A spoke could be put in the wheel of plans for a pioneering closed loop cycling circuit in Fife amid concerns about spiralling costs.
The much-mooted Fife Cycle Park, which is due to be sited between Lochgelly High School and Glencraig, would be the first facility of its kind in Scotland and will allow a full range of cycling activities in a traffic-free environment all year round.
But The Courier understands councillors will be asked to consider suspending the project for a full re-examination of costs and benefits to be carried out.
Conservative councillors Dave Dempsey and Linda Holt have lodged a motion for this week’s full Fife Council meeting calling on elected members to put the scheme on hold, citing escalated costs and continued public concern.
They say the estimated price tag has soared from an initial £1 million in 2013 to more than £2.4 million – and believe the project has been poorly managed.
Some local residents have also criticised its lack of local consultation which, they claim, has neglected local needs in favour of demands from national cycling organisations.
Community campaigner James Glen described local support for the project as “non-existent” and called for it to be shelved.
“The business case has never been critically evaluated because business cases are not deemed relevant in determining planning applications,” he said.
“It’s crucial because Fife Council intends the facility to be self-supporting. If the business case doesn’t stack up, it may well end up with a white elephant it has to bail out.
“It may also have to charge high entrance prices, putting it out of the reach of local people who come from some of Fife’s most deprived communities.
“Residents in Lochgelly and Benarty remain unconvinced about the economic benefits of the development for their towns.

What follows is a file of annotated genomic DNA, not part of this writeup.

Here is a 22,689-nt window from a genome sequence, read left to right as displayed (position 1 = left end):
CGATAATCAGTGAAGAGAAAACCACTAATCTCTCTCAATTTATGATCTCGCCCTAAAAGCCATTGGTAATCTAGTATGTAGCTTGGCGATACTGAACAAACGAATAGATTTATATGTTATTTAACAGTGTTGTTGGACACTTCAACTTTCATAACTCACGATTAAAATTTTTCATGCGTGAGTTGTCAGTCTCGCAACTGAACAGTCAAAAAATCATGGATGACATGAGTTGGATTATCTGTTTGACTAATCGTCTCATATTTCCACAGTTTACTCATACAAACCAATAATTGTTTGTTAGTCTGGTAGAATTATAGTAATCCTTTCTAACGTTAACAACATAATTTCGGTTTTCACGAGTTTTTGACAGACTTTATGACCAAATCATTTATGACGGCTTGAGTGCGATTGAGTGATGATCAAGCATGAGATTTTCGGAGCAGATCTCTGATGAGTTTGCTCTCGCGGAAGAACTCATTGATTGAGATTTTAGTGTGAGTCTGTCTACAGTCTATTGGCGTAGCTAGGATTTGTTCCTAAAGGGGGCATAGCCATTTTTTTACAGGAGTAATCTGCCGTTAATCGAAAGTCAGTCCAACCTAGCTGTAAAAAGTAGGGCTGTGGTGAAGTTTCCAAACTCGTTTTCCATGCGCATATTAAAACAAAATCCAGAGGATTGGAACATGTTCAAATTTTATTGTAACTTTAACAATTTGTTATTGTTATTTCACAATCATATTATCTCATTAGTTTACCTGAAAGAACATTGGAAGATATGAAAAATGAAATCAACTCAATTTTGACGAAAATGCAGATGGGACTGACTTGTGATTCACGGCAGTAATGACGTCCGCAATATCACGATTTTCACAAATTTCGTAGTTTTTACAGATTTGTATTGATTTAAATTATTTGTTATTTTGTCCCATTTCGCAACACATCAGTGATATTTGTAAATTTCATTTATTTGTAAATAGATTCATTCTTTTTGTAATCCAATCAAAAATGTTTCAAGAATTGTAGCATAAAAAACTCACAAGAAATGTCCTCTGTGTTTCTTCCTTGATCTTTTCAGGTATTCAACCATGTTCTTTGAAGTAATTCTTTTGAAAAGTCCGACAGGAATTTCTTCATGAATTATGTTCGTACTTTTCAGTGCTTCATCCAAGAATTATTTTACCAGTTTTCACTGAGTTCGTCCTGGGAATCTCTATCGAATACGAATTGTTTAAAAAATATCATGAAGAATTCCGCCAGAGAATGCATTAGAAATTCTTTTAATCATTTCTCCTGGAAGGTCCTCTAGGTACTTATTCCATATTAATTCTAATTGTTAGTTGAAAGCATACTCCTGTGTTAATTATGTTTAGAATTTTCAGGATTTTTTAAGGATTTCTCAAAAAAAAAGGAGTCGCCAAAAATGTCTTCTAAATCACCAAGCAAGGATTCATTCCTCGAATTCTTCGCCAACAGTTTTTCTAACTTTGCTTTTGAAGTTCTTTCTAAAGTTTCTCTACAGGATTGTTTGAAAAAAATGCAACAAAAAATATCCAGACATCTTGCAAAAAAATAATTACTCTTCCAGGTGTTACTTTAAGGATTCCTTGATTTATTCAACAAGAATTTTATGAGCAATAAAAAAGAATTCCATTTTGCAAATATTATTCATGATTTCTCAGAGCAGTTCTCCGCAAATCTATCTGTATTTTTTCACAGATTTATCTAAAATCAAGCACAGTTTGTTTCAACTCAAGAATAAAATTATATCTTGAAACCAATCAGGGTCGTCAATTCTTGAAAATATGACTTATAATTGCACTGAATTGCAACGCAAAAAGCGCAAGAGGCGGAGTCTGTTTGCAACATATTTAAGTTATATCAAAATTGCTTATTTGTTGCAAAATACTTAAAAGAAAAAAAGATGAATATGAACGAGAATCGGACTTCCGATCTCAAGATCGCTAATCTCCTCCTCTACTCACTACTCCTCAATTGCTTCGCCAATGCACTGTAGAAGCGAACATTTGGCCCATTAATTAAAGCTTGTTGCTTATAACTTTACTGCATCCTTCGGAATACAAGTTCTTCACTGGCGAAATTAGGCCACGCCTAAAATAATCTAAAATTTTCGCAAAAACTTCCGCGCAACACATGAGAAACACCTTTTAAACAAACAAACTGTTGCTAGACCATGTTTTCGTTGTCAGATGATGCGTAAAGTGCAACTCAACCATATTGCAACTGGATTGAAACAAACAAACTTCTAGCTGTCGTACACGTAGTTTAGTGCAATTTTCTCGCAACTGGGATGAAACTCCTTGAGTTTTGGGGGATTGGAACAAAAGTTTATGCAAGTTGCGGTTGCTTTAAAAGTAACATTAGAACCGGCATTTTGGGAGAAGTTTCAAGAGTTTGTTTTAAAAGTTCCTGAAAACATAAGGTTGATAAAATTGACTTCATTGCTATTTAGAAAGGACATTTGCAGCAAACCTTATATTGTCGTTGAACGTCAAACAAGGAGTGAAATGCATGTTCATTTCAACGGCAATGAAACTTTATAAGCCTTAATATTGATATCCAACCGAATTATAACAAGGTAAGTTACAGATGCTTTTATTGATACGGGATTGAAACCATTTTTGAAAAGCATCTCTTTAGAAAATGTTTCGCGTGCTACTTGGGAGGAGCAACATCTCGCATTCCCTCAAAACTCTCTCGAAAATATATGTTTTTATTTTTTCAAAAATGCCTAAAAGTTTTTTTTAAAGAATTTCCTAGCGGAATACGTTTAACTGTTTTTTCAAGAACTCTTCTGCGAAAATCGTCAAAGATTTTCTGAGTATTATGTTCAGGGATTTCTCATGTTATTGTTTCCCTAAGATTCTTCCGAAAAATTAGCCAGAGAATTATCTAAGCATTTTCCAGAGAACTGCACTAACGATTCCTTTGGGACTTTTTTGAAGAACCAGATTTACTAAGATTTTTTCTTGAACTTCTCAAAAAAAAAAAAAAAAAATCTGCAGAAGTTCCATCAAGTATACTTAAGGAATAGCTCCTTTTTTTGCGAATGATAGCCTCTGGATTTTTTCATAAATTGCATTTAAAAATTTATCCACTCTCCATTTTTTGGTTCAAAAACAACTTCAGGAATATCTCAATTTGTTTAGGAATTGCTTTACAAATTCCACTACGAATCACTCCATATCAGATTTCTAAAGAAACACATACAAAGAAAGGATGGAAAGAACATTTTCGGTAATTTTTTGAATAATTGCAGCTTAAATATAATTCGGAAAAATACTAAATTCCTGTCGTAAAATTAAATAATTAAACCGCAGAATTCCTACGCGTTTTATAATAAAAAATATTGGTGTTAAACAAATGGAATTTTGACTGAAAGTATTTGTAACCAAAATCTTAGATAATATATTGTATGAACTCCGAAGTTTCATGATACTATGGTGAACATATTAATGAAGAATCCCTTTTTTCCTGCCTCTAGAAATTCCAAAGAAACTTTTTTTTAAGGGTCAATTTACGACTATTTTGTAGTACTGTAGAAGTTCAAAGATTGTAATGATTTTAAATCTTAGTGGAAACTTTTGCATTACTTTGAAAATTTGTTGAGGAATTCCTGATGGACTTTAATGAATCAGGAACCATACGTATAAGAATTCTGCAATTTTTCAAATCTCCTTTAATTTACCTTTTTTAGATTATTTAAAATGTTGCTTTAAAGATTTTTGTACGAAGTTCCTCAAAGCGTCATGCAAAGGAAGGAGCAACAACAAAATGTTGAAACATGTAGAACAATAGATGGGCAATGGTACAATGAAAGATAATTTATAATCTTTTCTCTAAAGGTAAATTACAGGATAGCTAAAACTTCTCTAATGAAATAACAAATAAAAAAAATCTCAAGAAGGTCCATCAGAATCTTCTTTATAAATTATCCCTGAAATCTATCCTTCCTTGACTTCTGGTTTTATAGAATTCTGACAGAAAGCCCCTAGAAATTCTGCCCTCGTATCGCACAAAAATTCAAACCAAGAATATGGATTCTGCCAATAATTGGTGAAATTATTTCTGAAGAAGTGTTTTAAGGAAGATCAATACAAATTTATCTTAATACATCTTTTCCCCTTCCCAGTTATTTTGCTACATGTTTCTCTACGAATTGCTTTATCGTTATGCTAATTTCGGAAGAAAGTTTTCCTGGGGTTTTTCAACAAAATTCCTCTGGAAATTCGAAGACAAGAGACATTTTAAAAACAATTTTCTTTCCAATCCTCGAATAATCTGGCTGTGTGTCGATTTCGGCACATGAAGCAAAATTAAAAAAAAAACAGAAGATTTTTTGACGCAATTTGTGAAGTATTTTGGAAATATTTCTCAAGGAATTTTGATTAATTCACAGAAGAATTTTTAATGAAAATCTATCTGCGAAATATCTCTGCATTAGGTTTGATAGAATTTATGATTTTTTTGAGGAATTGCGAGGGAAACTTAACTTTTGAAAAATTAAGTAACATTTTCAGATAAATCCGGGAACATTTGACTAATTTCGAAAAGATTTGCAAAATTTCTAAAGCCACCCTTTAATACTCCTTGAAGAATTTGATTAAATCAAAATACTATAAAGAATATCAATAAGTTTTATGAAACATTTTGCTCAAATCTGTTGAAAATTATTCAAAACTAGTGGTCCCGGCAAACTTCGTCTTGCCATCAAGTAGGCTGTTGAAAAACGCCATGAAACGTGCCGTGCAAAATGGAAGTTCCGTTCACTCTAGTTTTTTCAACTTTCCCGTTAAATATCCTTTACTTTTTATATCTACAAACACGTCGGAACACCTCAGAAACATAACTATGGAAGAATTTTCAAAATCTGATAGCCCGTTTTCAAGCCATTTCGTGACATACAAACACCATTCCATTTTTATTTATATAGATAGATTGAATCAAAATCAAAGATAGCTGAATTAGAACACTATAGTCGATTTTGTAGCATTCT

“They are also angry that Fife Council is happily covering out-of-control costs of millions when it claimed to have no money to build a fit-for-purpose visitor centre next door at the Meedies (Lochore Meadows), a proven attraction for over a million visitors a year.
“This looks like another bloated trophy project which won’t deliver on time or within budget and which local communities will get precious little out of.
“After the Meedies debacle, here is an opportunity for the new administration at Fife Council to work with residents and not against them as the previous administration did.”
The Conservative motion on Thursday is likely to be the first real test of the new SNP/Labour administration at Fife Council, and is expected to be the subject of some heated debate.
The project received the backing of the previous Labour administration, with former councillor Mark Hood calling on the community to embrace the “exciting” proposal.
He has long been supportive and said the council anticipated the circuit would cover its operating costs and even generate a surplus.
“Studies show that for every £1 invested in sport and physical activity, it saves around £3.20 in future health costs so this really would be a spend to save initiative,” he stressed.